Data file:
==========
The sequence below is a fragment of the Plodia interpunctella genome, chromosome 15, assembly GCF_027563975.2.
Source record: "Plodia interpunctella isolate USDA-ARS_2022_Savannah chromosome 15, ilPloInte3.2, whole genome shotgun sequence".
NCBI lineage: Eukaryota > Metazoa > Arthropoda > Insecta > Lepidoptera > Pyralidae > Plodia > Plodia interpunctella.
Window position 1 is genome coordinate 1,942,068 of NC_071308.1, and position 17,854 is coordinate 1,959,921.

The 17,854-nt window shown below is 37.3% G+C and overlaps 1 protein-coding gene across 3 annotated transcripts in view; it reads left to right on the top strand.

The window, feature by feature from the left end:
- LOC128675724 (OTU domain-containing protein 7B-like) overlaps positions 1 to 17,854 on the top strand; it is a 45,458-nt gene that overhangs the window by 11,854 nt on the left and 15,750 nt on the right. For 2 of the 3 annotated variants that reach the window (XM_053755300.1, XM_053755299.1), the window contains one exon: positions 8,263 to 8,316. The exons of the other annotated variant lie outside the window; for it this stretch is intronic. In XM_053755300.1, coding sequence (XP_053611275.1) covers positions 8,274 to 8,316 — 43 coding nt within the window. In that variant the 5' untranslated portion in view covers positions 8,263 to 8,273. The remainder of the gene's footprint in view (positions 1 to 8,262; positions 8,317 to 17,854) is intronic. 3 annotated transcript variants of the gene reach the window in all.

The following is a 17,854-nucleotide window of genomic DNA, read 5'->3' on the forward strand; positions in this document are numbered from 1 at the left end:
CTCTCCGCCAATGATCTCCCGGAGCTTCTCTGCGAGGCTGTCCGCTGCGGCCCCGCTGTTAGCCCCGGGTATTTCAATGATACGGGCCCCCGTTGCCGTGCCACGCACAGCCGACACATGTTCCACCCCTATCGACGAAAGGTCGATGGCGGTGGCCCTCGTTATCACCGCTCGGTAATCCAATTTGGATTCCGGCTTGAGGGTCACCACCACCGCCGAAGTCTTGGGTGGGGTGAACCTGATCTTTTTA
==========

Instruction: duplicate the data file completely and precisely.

The sequence below is a fragment of the Plodia interpunctella genome, chromosome 15, assembly GCF_027563975.2.
Source record: "Plodia interpunctella isolate USDA-ARS_2022_Savannah chromosome 15, ilPloInte3.2, whole genome shotgun sequence".
NCBI lineage: Eukaryota > Metazoa > Arthropoda > Insecta > Lepidoptera > Pyralidae > Plodia > Plodia interpunctella.
Window position 1 is genome coordinate 1,942,068 of NC_071308.1, and position 17,854 is coordinate 1,959,921.

The 17,854-nt window shown below is 37.3% G+C and overlaps 1 protein-coding gene across 3 annotated transcripts in view; it reads left to right on the top strand.

The window, feature by feature from the left end:
- LOC128675724 (OTU domain-containing protein 7B-like) overlaps positions 1 to 17,854 on the top strand; it is a 45,458-nt gene that overhangs the window by 11,854 nt on the left and 15,750 nt on the right. For 2 of the 3 annotated variants that reach the window (XM_053755300.1, XM_053755299.1), the window contains one exon: positions 8,263 to 8,316. The exons of the other annotated variant lie outside the window; for it this stretch is intronic. In XM_053755300.1, coding sequence (XP_053611275.1) covers positions 8,274 to 8,316 — 43 coding nt within the window. In that variant the 5' untranslated portion in view covers positions 8,263 to 8,273. The remainder of the gene's footprint in view (positions 1 to 8,262; positions 8,317 to 17,854) is intronic. 3 annotated transcript variants of the gene reach the window in all.

The following is a 17,854-nucleotide window of genomic DNA, read 5'->3' on the forward strand; positions in this document are numbered from 1 at the left end:
CTCTCCGCCAATGATCTCCCGGAGCTTCTCTGCGAGGCTGTCCGCTGCGGCCCCGCTGTTAGCCCCGGGTATTTCAATGATACGGGCCCCCGTTGCCGTGCCACGCACAGCCGACACATGTTCCACCCCTATCGACGAAAGGTCGATGGCGGTGGCCCTCGTTATCACCGCTCGGTAATCCAATTTGGATTCCGGCTTGAGGGTCACCACCACCGCCGAAGTCTTGGGTGGGGTGAACCTGATCTTTTTA